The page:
Back to Health for West Virginia and the World

Turning a tsunami into a stream

It seems like a lifetime of challenge with COVID-19, but in reality, it has been about 3-4 months.

It is amazing how things can change.

In West Virginia, we are closing non-essential businesses and have ordered a stay-at-home declaration. 

Why are we moving this way?

Well, it is becoming increasingly clear that the main mode of spread of the virus is by droplet transmission. Like the flu.

That means that most people pick up the virus from touching infected surfaces and then bringing their hands to their mouth, nose or eyes. This introduces the virus into new hosts. 

In these newly infected people, the virus replicates into 10,000 copies within an hour. In a few days, an infected person carries hundreds of millions of copies of COVID-19 in every teaspoon-full of blood. 

Since we have no native immunity to the virus, (remember it jumped from bats to humans), the virus can multiply unimpeded, until the infected person can generate enough of a host response to defeat the virus. 

Think about this, though. In order for us to stop the spread of the virus in West Virginia, our country and in the world, we need at least 60% of our population to be immune to COVID-19. 

This is called herd immunity and it works like a firewall to stop the spread of COVID-19. The virus spreads from susceptible person to person. If a person is immune, it stops the spread. The problem with this strategy is that around the world about 4% of people infected are dying of the disease and in the US about 1% of people with the virus are dying.

Trying to stop the virus this way will lead to a lot of deaths.

That is why developing a vaccine is so important. Instead of having to get infected with the virus, a vaccine will instruct your immune system to respond to specific parts of the virus and keep the virus from multiplying and infecting the person.  

What do we do while we are waiting on a vaccine?

We work together to stop the spread of the virus using effective strategies that have worked in China, South Korea and Singapore. 

We move away from each other so that the virus has a much harder time spreading from person-to-person. Recent studies tell us that the virus mainly infects by droplet spread.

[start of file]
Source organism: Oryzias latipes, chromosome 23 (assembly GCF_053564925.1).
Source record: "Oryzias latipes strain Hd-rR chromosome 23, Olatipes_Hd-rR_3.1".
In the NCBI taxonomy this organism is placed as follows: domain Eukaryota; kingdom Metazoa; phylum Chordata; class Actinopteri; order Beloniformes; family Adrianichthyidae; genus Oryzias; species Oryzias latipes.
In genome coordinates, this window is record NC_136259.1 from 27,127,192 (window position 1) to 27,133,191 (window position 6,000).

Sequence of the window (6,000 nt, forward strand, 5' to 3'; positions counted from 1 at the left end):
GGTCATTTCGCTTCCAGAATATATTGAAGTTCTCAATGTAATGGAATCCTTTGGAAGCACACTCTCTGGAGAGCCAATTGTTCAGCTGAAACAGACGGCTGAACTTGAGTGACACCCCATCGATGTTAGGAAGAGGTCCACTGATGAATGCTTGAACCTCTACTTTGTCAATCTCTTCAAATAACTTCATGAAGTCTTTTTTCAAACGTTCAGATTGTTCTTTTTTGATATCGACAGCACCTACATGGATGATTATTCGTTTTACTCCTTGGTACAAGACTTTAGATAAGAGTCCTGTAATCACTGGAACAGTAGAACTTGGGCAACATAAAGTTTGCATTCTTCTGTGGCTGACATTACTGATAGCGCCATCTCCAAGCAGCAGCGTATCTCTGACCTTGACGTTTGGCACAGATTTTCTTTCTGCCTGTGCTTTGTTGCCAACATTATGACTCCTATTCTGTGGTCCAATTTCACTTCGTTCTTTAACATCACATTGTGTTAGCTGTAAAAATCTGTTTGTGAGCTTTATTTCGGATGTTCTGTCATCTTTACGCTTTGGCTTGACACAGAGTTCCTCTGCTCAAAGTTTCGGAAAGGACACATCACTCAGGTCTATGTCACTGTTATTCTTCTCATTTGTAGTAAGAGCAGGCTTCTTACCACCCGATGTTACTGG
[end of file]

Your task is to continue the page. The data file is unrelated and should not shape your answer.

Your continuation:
That means the most effective strategy is to really pay attention to not touching counters, elevator buttons, doorknobs in public places and then touching your face. 

We know that COVID-19 can survive for a day on cardboard (although it is in very low concentrations at the end of the day), and for more than a day on plastic and stainless steel.

Wash your hands before touching your face (mouth, nose, eyes) and clean counters, doorknobs, mailboxes, etc regularly. Soap and water is fine, as is any disinfectant spray. Outside, stay 6 feet away from each other, (COVID-19 can also be transferred by cough or sneeze), and cover your cough or sneeze.

Washing your hands with soap and water is best - 20 seconds around hands, in between fingers, and wrists. Watch putting your hands to your face. Clean surfaces frequently.

Does this work?

In a recent article in the New Yorker, the well-known surgeon Atul Gawande shared what he learned from medical professionals in Wuhan, China. Wuhan was the origin of COVID-19.

When the outbreak started, healthcare workers were infected at a high rate with COVID-19, to the point the government had to call in reinforcements. 

But they learned from their experience.

They started requiring that all health workers wear gloves and surgical masks (that do not block the transmission of COVID-19 in the air) for all activities. When healthcare workers in China were doing procedures that generated coughing, they wore N-95 masks that blocks the virus. 

Otherwise, they wore only surgical masks, which helped them not touch their nose or mouth. They cleaned frequently with disinfectant, separated people with fever from others. They followed people with the virus and quarantined all contacts. 

They did what we are doing to keep folks healthy. 

Stay socially separated - 6 feet is good. Don’t touch your face and if you are eating with your hands or touch something public (cardboard, doorknob, counter, etc), wash your hands.

Soap and water for 20 seconds or hand sanitizer. Between fingers, wrists, and through all parts of our hands. Keep your hands away from your mouth and nose. Clean any area with soap and water and/or disinfectant that may have touched by others. 

Remember, in the study from China, 80% of people were either asymptomatic or minimally symptomatic. Thus, spread can occur from people before they demonstrate any symptoms. 

Everyday, we are learning more about the virus. We need to use our power to protect ourselves, our families, our communities and our healthcare workers.

We have the power.

Let’s use it.

Almost heaven.